A private funeral for toddler Alfie Evans will be held later.
His case drew global attention when it became the centre of a High Court legal battle over his care.
Tearful mourners applauded as a hearse carrying 23-month-old toddler passed his father's favourite football club.
Alfie, who had a degenerative neurological condition, died last month after doctors at Alder Hey Children's Hospital withdrew life-support treatment.
Alfie's family requested that his funeral remained a private family affair.
Ch Insp Chris Gibson, from Merseyside Police, said Alfie's parents Tom and Kate "continue to thank the community".
Alfie had suffered from an undiagnosed brain condition.
His parents had fought a bitter battle with the hospital treating him, and the High Court, to allow them to take him overseas for further medical treatment.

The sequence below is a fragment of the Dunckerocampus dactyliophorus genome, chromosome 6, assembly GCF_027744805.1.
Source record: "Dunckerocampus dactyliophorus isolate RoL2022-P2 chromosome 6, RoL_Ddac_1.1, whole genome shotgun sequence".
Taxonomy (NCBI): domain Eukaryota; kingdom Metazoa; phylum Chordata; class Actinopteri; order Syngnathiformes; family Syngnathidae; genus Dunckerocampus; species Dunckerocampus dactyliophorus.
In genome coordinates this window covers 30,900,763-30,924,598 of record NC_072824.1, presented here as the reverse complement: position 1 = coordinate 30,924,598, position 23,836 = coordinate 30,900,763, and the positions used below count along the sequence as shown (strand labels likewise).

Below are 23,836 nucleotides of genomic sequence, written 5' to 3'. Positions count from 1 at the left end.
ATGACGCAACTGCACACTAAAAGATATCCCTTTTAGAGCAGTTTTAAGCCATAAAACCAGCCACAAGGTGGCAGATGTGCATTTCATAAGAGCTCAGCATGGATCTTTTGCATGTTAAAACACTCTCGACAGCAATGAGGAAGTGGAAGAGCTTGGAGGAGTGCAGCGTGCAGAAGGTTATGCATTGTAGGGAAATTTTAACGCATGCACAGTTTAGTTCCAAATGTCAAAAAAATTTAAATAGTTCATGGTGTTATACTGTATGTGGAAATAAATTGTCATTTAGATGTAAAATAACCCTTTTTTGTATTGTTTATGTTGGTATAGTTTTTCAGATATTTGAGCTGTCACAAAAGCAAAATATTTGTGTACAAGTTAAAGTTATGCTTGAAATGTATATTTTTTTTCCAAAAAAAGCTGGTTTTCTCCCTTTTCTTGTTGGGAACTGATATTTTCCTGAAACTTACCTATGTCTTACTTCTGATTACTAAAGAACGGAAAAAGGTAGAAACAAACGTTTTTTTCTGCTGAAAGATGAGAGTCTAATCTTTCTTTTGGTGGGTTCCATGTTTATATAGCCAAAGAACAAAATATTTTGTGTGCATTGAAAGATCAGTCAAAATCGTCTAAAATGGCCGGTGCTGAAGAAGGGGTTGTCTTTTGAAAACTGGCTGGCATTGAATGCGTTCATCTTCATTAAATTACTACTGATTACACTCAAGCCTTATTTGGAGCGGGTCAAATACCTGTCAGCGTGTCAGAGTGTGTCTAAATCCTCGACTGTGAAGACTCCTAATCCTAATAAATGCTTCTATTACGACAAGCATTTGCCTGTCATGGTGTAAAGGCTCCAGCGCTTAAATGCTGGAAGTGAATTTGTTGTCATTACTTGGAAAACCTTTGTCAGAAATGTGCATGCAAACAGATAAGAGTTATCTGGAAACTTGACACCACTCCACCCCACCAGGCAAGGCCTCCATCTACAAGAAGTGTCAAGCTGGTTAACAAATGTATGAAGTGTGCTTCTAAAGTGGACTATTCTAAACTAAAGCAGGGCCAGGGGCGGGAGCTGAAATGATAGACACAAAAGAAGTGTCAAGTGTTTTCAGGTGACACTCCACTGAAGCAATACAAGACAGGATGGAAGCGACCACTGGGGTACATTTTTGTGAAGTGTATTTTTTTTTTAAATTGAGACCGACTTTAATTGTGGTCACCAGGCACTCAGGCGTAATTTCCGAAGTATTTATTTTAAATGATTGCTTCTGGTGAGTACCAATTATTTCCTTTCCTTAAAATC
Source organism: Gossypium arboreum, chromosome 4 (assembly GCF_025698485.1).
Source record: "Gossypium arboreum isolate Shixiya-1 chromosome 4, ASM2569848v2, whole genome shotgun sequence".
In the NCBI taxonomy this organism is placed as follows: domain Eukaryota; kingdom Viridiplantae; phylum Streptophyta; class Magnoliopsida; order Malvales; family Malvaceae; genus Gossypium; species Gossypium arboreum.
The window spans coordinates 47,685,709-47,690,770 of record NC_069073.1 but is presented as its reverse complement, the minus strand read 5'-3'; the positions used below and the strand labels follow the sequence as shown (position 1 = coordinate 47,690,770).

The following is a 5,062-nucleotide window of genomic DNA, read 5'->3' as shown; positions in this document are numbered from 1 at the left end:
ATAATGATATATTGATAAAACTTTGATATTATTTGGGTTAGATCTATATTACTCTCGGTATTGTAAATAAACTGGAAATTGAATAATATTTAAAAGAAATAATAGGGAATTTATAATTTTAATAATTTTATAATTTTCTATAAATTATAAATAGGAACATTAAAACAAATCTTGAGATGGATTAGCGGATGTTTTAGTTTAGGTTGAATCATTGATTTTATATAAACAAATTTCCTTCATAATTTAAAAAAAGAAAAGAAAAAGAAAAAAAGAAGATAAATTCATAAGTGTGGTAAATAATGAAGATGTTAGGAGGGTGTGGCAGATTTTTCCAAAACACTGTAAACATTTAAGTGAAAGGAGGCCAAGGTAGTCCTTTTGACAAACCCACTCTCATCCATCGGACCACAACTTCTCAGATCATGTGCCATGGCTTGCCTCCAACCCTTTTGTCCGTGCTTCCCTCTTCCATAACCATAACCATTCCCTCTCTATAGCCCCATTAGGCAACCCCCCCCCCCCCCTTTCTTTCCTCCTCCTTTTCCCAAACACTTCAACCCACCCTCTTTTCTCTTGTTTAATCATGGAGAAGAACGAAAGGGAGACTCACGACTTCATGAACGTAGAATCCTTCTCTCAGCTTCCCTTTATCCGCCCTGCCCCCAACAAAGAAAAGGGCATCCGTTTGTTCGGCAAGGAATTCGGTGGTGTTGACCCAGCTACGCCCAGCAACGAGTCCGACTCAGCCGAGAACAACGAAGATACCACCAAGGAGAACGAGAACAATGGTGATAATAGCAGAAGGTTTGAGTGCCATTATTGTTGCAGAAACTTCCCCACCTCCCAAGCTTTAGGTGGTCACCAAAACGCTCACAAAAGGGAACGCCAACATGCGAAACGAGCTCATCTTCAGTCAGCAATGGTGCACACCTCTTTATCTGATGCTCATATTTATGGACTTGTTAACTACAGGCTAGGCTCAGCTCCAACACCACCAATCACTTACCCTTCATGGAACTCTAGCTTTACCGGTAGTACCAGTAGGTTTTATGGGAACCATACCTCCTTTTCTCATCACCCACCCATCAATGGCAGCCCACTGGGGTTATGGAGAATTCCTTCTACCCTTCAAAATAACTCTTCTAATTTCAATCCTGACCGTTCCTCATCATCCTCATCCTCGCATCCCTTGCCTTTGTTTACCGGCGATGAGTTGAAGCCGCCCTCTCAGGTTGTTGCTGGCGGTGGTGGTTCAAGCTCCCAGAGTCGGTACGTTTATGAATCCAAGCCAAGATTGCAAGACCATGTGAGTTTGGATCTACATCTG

In February, a High Court judge ruled that doctors could stop providing life support for Alfie, against his parents' wishes, saying the child required "peace, quiet and privacy". Alfie's condition left him with nearly no brain function, and multiple courts ruled that keeping him alive was not in his best interests before doctors removed his ventilator five days previously.
A key argument presented by Evans, 21, and James, 20, "was that they should decide what is best for their son", adds the broadcaster. Kate James and Tom Evans said their son's death on Saturday, April 28 in Liverpool had left them "heartbroken". His parents fought in court to take him to the Vatican children's hospital and gained support from the pope. We are heart broken.